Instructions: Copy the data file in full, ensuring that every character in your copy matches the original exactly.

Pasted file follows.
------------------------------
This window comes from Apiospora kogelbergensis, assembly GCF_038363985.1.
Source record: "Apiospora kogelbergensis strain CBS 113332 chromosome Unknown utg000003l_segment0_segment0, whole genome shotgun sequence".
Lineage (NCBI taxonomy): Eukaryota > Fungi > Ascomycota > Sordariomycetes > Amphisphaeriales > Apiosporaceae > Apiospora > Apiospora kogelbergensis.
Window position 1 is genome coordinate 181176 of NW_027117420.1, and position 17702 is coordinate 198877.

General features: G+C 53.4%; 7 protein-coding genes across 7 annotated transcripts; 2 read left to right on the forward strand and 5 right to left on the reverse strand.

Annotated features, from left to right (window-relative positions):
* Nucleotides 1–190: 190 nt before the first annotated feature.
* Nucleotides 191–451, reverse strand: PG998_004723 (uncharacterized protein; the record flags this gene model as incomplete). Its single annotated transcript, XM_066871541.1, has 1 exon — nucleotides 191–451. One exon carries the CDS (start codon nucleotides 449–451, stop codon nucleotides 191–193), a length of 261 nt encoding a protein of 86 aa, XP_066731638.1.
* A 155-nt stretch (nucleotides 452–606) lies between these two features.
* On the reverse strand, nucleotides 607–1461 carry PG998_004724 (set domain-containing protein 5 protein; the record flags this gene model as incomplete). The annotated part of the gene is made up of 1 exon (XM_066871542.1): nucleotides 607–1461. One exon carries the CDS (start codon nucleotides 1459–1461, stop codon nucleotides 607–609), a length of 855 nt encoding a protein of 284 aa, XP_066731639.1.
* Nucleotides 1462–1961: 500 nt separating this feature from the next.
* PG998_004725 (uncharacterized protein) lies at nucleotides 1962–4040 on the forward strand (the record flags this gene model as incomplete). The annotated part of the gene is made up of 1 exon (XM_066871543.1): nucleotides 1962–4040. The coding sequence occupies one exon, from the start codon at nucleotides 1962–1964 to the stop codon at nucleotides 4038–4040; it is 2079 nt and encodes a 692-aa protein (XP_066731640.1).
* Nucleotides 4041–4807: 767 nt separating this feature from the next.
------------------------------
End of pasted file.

This window comes from Apiospora kogelbergensis, assembly GCF_038363985.1.
Source record: "Apiospora kogelbergensis strain CBS 113332 chromosome Unknown utg000003l_segment0_segment0, whole genome shotgun sequence".
Lineage (NCBI taxonomy): Eukaryota > Fungi > Ascomycota > Sordariomycetes > Amphisphaeriales > Apiosporaceae > Apiospora > Apiospora kogelbergensis.
Window position 1 is genome coordinate 181176 of NW_027117420.1, and position 17702 is coordinate 198877.

General features: G+C 53.4%; 7 protein-coding genes across 7 annotated transcripts; 2 read left to right on the forward strand and 5 right to left on the reverse strand.

Annotated features, from left to right (window-relative positions):
* Nucleotides 1–190: 190 nt before the first annotated feature.
* Nucleotides 191–451, reverse strand: PG998_004723 (uncharacterized protein; the record flags this gene model as incomplete). Its single annotated transcript, XM_066871541.1, has 1 exon — nucleotides 191–451. One exon carries the CDS (start codon nucleotides 449–451, stop codon nucleotides 191–193), a length of 261 nt encoding a protein of 86 aa, XP_066731638.1.
* A 155-nt stretch (nucleotides 452–606) lies between these two features.
* On the reverse strand, nucleotides 607–1461 carry PG998_004724 (set domain-containing protein 5 protein; the record flags this gene model as incomplete). The annotated part of the gene is made up of 1 exon (XM_066871542.1): nucleotides 607–1461. One exon carries the CDS (start codon nucleotides 1459–1461, stop codon nucleotides 607–609), a length of 855 nt encoding a protein of 284 aa, XP_066731639.1.
* Nucleotides 1462–1961: 500 nt separating this feature from the next.
* PG998_004725 (uncharacterized protein) lies at nucleotides 1962–4040 on the forward strand (the record flags this gene model as incomplete). The annotated part of the gene is made up of 1 exon (XM_066871543.1): nucleotides 1962–4040. The coding sequence occupies one exon, from the start codon at nucleotides 1962–1964 to the stop codon at nucleotides 4038–4040; it is 2079 nt and encodes a 692-aa protein (XP_066731640.1).
* Nucleotides 4041–4807: 767 nt separating this feature from the next.